Why God Loves a Good Story

The power of telling—and retelling—our spiritual history

Oh great, here we go again … My little brother and I shot a glance at each other across Grandma and Grandpa's extended dining room table. Dinner was long over, but we sensed that the aunts and uncles were gearing up for yet another nostalgic storytelling marathon.

We were antsy to be excused so we could play games or explore the basement with its endless hiding places. But we knew that once the stories started flowing, one tale would lead seamlessly into the next, and we'd be trapped at the table all evening.

My dad is one of 12 children in his family, all within an 18-year span. As kids they pretty much had free reign of the outdoors, so there's no shortage of wild tales. There's the infamous account of the time they caught a rattlesnake and put it in the binocular case for safekeeping, the time they lowered my uncle Danny through the second-story window—in his underwear—during bridge club, and the time they launched off the swing into a trash can filled with water.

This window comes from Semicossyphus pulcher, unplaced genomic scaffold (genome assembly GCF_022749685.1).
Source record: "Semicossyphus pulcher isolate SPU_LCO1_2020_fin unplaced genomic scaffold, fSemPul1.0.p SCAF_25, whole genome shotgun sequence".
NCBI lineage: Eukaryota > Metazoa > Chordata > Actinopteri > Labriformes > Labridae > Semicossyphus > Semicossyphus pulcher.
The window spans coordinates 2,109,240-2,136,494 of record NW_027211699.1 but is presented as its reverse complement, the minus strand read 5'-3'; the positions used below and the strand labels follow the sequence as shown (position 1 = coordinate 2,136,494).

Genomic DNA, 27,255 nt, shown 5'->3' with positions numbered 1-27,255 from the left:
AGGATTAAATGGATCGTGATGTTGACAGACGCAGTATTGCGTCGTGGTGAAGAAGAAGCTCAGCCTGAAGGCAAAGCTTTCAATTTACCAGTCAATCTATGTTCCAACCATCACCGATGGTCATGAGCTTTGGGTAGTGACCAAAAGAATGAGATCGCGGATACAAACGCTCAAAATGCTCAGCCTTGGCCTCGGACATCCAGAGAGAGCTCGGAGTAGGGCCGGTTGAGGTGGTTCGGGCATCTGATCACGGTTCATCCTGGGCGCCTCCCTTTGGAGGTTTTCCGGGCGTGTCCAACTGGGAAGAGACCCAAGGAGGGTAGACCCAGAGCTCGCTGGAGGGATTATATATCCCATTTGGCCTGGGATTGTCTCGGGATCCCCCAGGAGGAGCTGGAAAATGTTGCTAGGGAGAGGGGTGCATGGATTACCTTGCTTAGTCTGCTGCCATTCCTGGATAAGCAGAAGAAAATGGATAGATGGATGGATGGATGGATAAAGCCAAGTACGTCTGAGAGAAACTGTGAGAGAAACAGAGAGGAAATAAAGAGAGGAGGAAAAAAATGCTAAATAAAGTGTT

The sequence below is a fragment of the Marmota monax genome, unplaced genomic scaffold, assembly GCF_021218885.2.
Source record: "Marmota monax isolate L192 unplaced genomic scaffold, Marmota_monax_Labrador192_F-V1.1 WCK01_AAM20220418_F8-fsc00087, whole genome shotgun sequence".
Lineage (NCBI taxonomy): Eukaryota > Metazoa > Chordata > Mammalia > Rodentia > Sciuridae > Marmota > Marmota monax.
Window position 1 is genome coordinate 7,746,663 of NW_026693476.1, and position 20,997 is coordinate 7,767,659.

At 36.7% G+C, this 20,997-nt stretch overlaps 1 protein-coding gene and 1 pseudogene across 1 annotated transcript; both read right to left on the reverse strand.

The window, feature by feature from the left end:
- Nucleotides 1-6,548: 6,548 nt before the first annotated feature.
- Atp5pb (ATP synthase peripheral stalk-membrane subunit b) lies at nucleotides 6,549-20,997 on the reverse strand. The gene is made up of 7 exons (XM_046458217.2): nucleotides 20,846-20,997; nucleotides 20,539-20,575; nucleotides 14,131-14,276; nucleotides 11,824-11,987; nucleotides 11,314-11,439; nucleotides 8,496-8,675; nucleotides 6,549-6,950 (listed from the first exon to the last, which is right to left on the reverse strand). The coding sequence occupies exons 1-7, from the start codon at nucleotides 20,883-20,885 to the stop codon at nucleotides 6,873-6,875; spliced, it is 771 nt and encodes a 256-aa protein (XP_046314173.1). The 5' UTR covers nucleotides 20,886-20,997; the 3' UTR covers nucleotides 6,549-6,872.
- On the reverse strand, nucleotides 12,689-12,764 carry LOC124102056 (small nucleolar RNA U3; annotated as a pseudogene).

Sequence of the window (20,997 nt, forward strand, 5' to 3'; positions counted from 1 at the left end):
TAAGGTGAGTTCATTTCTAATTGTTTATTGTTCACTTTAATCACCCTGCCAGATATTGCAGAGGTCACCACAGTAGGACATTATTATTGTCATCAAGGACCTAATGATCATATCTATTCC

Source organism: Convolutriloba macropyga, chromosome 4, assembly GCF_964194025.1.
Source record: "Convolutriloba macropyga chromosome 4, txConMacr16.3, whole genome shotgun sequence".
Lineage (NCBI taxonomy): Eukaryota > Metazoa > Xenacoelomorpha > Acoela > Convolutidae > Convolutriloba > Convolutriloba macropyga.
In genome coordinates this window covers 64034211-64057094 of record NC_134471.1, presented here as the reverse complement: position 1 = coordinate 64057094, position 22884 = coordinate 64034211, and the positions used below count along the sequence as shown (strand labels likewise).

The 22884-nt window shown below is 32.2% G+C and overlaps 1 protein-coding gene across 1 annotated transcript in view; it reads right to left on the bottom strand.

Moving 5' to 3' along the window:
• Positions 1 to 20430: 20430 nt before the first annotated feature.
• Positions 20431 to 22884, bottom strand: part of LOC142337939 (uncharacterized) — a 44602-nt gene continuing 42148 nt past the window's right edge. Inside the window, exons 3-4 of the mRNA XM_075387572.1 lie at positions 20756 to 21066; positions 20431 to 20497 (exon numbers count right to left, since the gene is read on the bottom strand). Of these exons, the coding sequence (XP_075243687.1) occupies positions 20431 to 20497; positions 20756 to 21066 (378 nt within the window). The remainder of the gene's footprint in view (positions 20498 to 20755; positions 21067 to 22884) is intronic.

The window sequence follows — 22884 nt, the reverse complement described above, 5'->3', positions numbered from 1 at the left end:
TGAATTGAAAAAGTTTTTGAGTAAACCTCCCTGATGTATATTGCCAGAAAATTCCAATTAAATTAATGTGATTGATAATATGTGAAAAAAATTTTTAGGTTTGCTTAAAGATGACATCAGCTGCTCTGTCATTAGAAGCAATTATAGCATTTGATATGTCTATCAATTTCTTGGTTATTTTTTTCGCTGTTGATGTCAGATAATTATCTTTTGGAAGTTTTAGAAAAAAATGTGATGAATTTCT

And then there were the countless trips to the ER—the time the tricycle ramp experiment went awry and Aunt Ruthie broke her arm, the time Uncle Paul ended up with stitches in his head after swimming in the off-limits city fountain. And of course there was the time they tried to cross the swollen Yakima River in an old playpen.

We grandkids heard the same stories over and over from the time we were old enough to sit at the table, and even the most dramatic of the tales had become commonplace. Nothing changed in the retelling, except perhaps for a few embellished details here and there, or my poor grandmother's fresh horror at the things her children had kept from her until they figured they were no longer in danger of a spanking.

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May 25

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